# Does the distributive property apply to regular expressions?

Let $$(Q,\Sigma,\delta, q_0, F)$$ be a finite automaton, does $$(q_1a+q_2b)c=q_1ac+q_2bc$$

hold for any $$q_1,q_2\in Q$$ and $$a,b,c\in \Sigma$$?

Here $$Sa=\{\delta(q, a)\mid q\in S\}$$ and $$qa=\{q\}a$$ for any $$S\subseteq Q$$, $$q\in Q$$ and $$a\in\Sigma$$. The operation "$$+$$" means set union.

since someone has edited the question, the question seems much more meaningful , and yes the above equality holds , here the equations

taking LHS of the equation

= ( $$q_1$$a $$+$$ $$q_2$$b ) c

=$$\delta$$ ( ( $$q_1$$a $$+$$ $$q_2$$b ) , c ) { as you defined Sa={ δ (q,a) ∣q ∈ S} }

=$$\delta$$ ( ( $$q_1$$a ) $$\bigcup$$ $$q_2$$b ) , c )

=$$\delta$$ ( ( $$q_1$$a),c )) $$\bigcup$$ $$\delta$$ ( ( $$q_2$$b ) , c )

=$$q_1$$ ac $$+$$ $$q_2$$bc

which is equal to RHS.

As pointed out by others your regular expression is wrong until you did not correct your definition of $$q_1$$ and $$q_2$$ to some input alphabets also i assume the same for a,b and c . If you correct this then your regular expression would make sense.

You first have to understand that a Regular expression is not an equation you can form from whatever (as you did by combining states and input alphabets) because regular expression denotes a "Set" in formal terms a "regular set". So any regular expression like "a + b" denotes regular set containing {a,b} as its elements .

Secondly there are specific rules to form the regular expression which accompany primitive regular expression and the operation you can define on them. Primitive are :

1. an input alphabet like "a" is a regex , in regular set it is {a}

2. an empty string "$$\epsilon$$" is a regex , in regular set it is {$$\epsilon$$}

3. a set that have no string that is "$$\varphi$$ ", in regular set it is empty set { }

Operation the above regular expression are : 1. union ( denoted by "+") , like " a + b " means {a ,b}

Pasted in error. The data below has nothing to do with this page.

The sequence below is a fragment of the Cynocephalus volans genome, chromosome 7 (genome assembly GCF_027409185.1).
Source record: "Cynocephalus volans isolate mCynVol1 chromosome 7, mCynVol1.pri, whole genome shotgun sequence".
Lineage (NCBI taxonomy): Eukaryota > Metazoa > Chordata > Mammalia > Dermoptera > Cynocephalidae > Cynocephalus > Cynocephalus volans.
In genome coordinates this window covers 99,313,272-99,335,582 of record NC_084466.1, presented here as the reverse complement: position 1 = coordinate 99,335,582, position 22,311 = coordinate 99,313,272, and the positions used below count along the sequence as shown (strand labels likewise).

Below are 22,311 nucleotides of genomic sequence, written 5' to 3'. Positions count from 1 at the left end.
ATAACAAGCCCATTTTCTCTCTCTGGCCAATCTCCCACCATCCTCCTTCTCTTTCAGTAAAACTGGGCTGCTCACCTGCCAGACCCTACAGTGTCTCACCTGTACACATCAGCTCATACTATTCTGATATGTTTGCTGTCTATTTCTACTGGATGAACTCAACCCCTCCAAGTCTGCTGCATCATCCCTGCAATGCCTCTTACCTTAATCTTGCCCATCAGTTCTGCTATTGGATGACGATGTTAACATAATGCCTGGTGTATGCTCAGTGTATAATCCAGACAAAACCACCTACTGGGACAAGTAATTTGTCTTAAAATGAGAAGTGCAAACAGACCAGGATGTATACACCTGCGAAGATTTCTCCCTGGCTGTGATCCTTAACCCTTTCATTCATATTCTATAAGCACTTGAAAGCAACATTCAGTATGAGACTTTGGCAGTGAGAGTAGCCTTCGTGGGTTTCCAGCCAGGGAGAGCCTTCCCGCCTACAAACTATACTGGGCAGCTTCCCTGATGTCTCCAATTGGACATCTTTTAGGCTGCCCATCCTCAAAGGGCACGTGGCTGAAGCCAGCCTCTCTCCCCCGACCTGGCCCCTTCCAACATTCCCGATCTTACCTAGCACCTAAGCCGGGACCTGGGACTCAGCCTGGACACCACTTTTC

2.concatenation denoted by ( . ) , like "a . b" or simply "ab" means { ab }

1. kleene star closure of any of a regex like "$$a^*$$", denotes { $$\epsilon$$, a, aa,aaa.....} ,also you can add an modified version of it which we say positive star closure like "$$a^+$$" denoting set { a, aa, aaa,aaaa,....}

so any regular expression violating above definition is not defined like "a+b+" does not convey anything . similary you are using \$q_1" as state in regex so it is not correct regular expression .

further i request you to look again your question and then ask again.

Your equation holds. Actually, more generally, for every subsets $$S_1$$, $$S_2$$ of $$Q$$ and for every words $$u$$, $$v$$ and $$w$$, the following equality holds $$(S_1u + S_2v)w = S_1uw + S_2vw$$ Indeed, \begin{align} S_1u &= \{ p \in Q \mid \text{there is a path of the form s_1 \xrightarrow{u} p for some state s_1 \in S_1} \} \\ S_2v &= \{ p \in Q \mid \text{there is a path of the form s_2 \xrightarrow{v} p for some state s_2 \in S_2} \} \\ \end{align} Therefore \begin{align} (S_1u + S_2v)w &= \{ q \in Q \mid \text{there is a path of the form p \xrightarrow{w} q for some state p \in S_1u + S_2v}\}\\ &= \{ q \in Q \mid \text{there is a path of the form s_1 \xrightarrow{u} p \xrightarrow{w} q }\\ &\qquad\qquad\quad \text{for some state s_1 \in S_1 and some state p \in Q}\} + {}\\ &\phantom{{}={}} \{ q \in Q \mid \text{there is a path of the form s_2 \xrightarrow{v} p \xrightarrow{w} q }\\ &\qquad\qquad\quad \text{for some state s_2 \in S_2 and some state p \in Q}\}\\ &= \{ q \in Q \mid \text{there is a path of the form s_1 \xrightarrow{uw} q for some state s_1 \in S_1}\} + {}\\ &\phantom{{}={}} \{ q \in Q \mid \text{there is a path of the form s_2 \xrightarrow{vw} q for some state s_2 \in S_2}\}\\ &= S_1uw + S_2vw \end{align} This is actually a good reason to prefer this algebraic notation to the $$\delta$$ notation.